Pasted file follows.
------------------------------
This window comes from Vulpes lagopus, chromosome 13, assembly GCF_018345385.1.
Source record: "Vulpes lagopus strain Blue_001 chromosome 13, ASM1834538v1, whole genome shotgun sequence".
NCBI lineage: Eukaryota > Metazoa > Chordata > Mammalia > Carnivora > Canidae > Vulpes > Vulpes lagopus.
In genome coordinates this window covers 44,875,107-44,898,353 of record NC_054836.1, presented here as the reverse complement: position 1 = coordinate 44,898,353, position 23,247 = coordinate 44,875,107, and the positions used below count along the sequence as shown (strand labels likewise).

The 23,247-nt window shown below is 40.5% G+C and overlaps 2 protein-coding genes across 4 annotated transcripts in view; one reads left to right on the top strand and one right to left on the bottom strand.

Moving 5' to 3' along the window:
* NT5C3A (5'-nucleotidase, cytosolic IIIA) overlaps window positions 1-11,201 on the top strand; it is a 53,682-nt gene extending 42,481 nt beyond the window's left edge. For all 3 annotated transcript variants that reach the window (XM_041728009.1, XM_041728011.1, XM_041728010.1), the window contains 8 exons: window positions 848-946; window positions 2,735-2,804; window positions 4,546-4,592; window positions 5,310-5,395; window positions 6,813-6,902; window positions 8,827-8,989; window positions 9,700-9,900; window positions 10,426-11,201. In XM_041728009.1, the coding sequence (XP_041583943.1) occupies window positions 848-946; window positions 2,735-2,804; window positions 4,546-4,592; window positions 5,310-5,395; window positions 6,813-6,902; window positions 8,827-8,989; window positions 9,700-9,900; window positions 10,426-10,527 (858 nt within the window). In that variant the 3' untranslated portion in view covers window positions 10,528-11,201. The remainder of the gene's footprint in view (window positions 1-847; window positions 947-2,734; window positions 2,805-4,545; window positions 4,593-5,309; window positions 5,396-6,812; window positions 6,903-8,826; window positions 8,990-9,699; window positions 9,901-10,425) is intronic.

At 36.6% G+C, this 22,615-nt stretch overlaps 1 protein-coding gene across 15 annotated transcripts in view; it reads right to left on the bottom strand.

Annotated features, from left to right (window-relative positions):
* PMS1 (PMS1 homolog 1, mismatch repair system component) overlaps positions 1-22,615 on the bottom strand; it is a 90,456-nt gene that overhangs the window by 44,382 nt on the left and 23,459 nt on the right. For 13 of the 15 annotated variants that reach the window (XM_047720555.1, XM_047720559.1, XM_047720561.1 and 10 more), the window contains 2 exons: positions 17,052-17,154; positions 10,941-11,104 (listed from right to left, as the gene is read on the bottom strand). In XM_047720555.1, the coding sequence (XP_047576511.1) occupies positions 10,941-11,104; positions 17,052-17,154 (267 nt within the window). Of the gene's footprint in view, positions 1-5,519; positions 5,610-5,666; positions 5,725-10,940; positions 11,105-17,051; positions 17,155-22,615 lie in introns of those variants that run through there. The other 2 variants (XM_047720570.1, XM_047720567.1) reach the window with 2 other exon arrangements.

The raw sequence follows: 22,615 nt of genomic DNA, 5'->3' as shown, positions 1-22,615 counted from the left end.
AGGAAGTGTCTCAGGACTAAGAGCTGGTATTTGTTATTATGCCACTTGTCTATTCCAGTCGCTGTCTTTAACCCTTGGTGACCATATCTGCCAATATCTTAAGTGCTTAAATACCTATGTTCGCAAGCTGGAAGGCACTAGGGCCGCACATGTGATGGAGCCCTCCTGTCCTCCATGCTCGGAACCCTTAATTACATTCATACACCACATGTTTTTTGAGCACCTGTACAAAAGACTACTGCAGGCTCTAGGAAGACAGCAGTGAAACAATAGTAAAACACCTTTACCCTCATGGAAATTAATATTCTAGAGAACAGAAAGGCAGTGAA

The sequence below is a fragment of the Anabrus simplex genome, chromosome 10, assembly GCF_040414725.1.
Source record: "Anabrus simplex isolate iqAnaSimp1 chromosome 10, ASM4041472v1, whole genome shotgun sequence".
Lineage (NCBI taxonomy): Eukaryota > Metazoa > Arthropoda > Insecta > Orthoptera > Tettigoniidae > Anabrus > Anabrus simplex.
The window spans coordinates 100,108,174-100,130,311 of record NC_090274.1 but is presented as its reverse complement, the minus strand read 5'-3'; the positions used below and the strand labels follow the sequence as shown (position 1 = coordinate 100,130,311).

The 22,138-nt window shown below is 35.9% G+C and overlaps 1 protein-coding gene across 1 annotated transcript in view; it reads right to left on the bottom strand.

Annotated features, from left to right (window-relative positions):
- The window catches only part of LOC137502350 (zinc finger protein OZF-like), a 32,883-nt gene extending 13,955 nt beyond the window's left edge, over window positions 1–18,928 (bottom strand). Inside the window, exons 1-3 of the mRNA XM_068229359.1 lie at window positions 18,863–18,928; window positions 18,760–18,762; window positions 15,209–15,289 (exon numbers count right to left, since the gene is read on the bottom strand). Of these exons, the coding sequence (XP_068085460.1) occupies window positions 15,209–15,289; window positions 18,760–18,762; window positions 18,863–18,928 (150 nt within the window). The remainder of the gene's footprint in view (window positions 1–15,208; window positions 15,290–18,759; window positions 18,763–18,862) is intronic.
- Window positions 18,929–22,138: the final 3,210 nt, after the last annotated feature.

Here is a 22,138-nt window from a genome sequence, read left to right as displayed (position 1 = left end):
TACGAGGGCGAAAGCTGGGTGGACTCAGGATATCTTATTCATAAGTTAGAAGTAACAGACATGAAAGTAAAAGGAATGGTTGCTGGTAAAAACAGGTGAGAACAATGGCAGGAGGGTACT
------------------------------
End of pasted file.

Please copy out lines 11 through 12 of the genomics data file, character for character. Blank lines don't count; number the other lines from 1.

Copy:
The raw sequence follows: 22,615 nt of genomic DNA, 5'->3' as shown, positions 1-22,615 counted from the left end.
AGGAAGTGTCTCAGGACTAAGAGCTGGTATTTGTTATTATGCCACTTGTCTATTCCAGTCGCTGTCTTTAACCCTTGGTGACCATATCTGCCAATATCTTAAGTGCTTAAATACCTATGTTCGCAAGCTGGAAGGCACTAGGGCCGCACATGTGATGGAGCCCTCCTGTCCTCCATGCTCGGAACCCTTAATTACATTCATACACCACATGTTTTTTGAGCACCTGTACAAAAGACTACTGCAGGCTCTAGGAAGACAGCAGTGAAACAATAGTAAAACACCTTTACCCTCATGGAAATTAATATTCTAGAGAACAGAAAGGCAGTGAA